Some thoughts on National Newspaper Week

To the Messenger audience,

For 73 years, the first full week of October has been proclaimed National Newspaper Week in honor of the American tradition of a free, aggressive and responsible press.

Now more than ever, we think it's important to honor that tradition and the constructive role newspapers play in the life of a community.

As the editor of a weekly newspaper, I find myself doing a lot of different things. Both news and advertising become part of the daily routine. One day I’m crunching numbers for an ad program, the next day I’m calling on a new business that has just opened in the area, or faithful advertisers for a special section that we are working on.

The staff here also writes – news, features, editorials – the whole gamut. Whatever it takes to get the job done, we do it. It’s a way to stay connected to the community in a personal way and it can remind us when and why we decided to make newspapers our life’s work.

Sometimes life can bogg us down with day-to-day demands, and sometimes it’s easy to lose sight of why we do what we do and why we love it. There are some things, however, you just can’t forget, like covering last week’s terrible accident that killed Mary Urturuastegui, Condon Hulgan, Jeff Miller and Travis Reak. Those are the most difficult stories to report on due to their nature. But we have to cover the event because it reaches out to so many people in the community. Students, teachers, and community members were all affected by that accident and its losses.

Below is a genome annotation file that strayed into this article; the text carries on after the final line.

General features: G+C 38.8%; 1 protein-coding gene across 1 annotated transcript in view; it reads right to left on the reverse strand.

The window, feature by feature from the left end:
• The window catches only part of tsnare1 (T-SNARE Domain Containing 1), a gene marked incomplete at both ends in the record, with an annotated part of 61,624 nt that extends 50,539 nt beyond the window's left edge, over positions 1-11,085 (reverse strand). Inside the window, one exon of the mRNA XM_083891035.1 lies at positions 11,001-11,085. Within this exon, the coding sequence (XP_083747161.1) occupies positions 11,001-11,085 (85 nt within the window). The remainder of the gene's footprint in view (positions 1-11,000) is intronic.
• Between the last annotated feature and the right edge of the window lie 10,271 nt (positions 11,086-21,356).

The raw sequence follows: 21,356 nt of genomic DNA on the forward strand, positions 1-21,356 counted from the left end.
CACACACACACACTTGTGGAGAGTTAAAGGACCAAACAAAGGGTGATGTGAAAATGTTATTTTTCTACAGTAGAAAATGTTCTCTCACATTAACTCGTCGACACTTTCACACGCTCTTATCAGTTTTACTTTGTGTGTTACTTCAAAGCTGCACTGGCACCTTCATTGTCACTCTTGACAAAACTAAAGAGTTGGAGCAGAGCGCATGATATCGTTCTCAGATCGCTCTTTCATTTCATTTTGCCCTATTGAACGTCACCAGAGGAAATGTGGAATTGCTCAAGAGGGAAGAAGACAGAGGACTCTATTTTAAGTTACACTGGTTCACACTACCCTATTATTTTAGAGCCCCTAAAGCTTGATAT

So, too, were the members of the Montgomery Police and Ambulance crews who responded to the scene. In those types of situations, they are dealing directly with the people affected. I can’t begin to imagine what they went through in responding to that accident, but I applaud all of their efforts for doing a fantastic job under the worst of circumstances.

Of course, not all stories are that emotional (thank heavens!). Others are very fun to write like the historic windows in Alvin Nasinec’s barn (Thank you, Dale Ruhland for telling us about that!), the last Redbird Homecoming, and all of the stories related to the school district consolidation. I can’t forget to mention the pre-and post-Kolacky Days coverage that we write about.

We also report what your local and county governing bodies are doing.

No other news outlet has reporters on staff who go out into this community and report on it. We have regular coverage of city council and school board meetings (you know, the organizations that are spending your tax money), local sports teams, churches, community groups, community celebrations and other events.

Newspapers are alive and well today, despite the reports we hear on the internet about the big daily newspapers making cuts to their staff.

If you think most people won’t miss their newspaper, try answering the phones in our office on a Thursday morning if some area didn’t get their paper in mail. The phone rings off the hook. And I’m glad, because that tells me people still like what the newspaper does.


As always, thanks for reading.